If this Tax Excessive CEO Pay Act legislation had been in effect last year, Walmart would have faced up to $854.9 million more in corporate taxes and Home Depot up to $550.8 million more.

CEO-worker pay ratio legislation has been before Congress before. The late Rep. Martin Sabo from Minnesota three decades ago introduced a bill, the Income Equity Act, that would have eliminated the tax deductibility of CEO pay that exceeded 25 times average worker pay. Rep. Barbara Lee from California then advanced a similar bill after Sabo retired, and some version of CEO-worker pay ratio legislation has been before every Congress ever since.

What makes this latest bill so special? The bill’s lead sponsor, Vermont’s Bernie Sanders, just happens to now chair the powerful Senate Budget Committee. Three other influential senators have joined Sanders in introducing the legislation: Elizabeth Warren and Ed Markey from Massachusetts and Chris Van Hollen from Maryland. Leading the way in the House: Barbara Lee and Michigan’s Rashida Tlaib.

At yesterday’s Budget Committee hearing, chairman Sanders gave the floor to one of the nation’s top advocates for penalizing corporations with excessive gaps between their CEO and worker pay rates.

“We have been documenting for decades how reckless practices have perversely rewarded CEOs for slashing jobs, cooking the books, accelerating climate change, and dodging taxes,” Institute for Policy Studies analyst Sarah Anderson told the Sanders panel. “And yet, once again, just as in the aftermath of the 2008 crash, corporate boards are fixating on protecting the paychecks of those executives who sit at the corporate summit.”

At Coca-Cola, for instance, none of the soft drink maker’s top execs met their bonus performance targets last year. But Coke awarded them their bonuses anyway, noted Anderson, to reward them for their “resilience” during the pandemic. CEO James Quincey ended up with over $18 million in take-home, over 1,600 times the pay of Coca-Cola’s most typical worker.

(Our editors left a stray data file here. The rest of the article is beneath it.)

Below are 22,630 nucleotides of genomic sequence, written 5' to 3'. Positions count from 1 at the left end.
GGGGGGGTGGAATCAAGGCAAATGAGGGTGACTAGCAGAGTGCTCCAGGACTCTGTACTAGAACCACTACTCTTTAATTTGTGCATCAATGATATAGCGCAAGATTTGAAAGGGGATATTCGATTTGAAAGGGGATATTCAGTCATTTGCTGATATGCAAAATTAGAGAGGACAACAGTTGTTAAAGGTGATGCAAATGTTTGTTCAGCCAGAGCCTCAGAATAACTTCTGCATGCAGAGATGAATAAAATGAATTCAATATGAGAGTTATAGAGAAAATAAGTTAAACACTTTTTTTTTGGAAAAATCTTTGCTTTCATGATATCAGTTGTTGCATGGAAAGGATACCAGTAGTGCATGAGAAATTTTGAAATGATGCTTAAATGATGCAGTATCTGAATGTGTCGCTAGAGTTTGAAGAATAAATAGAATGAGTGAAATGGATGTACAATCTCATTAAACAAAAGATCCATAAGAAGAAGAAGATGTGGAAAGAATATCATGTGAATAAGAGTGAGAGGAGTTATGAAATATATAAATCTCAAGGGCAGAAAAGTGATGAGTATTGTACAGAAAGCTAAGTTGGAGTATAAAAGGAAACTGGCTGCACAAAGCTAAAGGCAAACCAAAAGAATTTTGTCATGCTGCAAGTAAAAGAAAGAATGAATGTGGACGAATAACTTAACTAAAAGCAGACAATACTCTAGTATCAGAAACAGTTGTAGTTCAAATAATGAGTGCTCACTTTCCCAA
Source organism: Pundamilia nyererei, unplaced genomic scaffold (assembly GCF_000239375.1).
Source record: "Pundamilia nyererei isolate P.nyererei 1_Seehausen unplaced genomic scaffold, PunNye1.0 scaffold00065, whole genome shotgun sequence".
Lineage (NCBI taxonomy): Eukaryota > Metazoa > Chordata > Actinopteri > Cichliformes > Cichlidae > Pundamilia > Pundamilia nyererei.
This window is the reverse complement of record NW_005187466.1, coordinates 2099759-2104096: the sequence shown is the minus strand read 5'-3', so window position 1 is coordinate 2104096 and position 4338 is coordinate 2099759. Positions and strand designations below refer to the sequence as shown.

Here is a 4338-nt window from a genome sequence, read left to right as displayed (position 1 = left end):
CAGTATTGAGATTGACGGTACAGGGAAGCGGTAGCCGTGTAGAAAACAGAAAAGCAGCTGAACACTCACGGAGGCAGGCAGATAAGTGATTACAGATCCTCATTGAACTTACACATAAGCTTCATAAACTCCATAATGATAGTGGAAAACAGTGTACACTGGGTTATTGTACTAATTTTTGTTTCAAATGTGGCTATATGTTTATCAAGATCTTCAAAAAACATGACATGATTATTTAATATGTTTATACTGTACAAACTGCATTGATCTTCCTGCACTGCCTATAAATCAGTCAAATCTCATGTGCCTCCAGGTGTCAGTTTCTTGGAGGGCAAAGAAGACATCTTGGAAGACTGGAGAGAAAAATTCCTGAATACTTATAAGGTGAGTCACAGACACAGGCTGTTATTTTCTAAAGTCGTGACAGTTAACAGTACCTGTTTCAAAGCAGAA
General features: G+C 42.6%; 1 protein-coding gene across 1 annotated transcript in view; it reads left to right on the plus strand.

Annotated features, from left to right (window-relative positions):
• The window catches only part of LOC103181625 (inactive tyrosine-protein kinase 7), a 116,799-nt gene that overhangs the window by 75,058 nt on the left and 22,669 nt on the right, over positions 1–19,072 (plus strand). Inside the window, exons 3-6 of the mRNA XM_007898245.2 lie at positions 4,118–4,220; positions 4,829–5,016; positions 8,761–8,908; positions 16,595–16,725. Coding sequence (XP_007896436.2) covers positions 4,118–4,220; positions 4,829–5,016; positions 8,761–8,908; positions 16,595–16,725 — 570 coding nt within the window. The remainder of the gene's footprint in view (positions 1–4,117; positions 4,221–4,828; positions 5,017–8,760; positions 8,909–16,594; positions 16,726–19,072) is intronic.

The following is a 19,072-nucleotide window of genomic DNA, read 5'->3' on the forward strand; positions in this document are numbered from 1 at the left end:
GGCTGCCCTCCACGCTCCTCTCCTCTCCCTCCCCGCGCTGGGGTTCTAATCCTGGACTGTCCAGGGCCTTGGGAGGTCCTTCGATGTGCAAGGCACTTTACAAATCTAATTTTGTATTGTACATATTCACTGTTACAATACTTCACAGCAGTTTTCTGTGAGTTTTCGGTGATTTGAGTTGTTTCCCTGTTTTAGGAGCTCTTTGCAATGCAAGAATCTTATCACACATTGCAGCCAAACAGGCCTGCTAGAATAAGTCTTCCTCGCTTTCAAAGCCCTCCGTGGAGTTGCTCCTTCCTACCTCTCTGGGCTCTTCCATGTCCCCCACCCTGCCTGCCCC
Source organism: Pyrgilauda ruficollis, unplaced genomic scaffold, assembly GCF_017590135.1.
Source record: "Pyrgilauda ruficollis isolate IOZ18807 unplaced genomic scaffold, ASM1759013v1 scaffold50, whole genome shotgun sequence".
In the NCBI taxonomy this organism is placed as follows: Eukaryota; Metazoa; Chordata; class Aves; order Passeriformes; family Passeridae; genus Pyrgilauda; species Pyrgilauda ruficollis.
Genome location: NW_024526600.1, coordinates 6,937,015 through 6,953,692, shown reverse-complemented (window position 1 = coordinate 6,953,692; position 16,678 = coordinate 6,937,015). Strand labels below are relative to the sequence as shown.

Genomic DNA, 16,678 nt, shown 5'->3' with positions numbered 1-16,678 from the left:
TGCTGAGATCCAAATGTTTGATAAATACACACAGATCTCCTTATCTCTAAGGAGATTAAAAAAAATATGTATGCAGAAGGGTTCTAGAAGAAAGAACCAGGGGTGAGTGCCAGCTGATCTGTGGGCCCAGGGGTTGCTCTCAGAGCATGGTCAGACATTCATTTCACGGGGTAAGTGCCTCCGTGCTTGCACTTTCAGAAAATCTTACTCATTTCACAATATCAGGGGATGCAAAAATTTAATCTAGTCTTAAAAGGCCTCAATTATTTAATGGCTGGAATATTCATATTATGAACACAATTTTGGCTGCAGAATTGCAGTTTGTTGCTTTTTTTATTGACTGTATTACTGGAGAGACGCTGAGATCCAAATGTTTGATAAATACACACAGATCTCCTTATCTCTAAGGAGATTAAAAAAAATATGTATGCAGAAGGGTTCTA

Passing the Tax Excessive CEO Pay Act, Anderson testified, could open the door to still other significant ratio-based moves.

“We could leverage the power of the public purse against outrageous CEO compensation,” she explained, “by giving corporations with narrow pay ratios preferential treatment in government contracting.”

Does the Tax Excessive Pay Act have any realistic path to passage? The aims of the legislation certainly resonate well with the public at large. A Harvard Law School Forum on Corporate Governance report at the end of 2019 found a “stark” disconnect between the pay the public feels top execs should be making and the vastly greater sums they actually are.

“The public not only expresses unfavorable views about CEO pay,” the Harvard Law study added, “but they also express healthy degrees of cynicism about how CEOs get their jobs (hard work versus luck and connections).”

So if the public finds current CEO pay so revolting, why hasn’t previous executive pay legislation gone anywhere at the federal level? Previous White Houses have had no or little interest in challenging corporate executive power. And those members of Congress willing to take on that power haven’t had a legislative platform high enough to focus public attention on serious legislative antidotes to CEO excess.

The legislative reality — with the Budget Committee chair role that Senator Sanders currently holds — has now changed. And he’s clearly intending, yesterday’s hearing demonstrated, to make the most of it.

Sam Pizzigati co-edits Follow him on Twitter at @Too_Much_Online.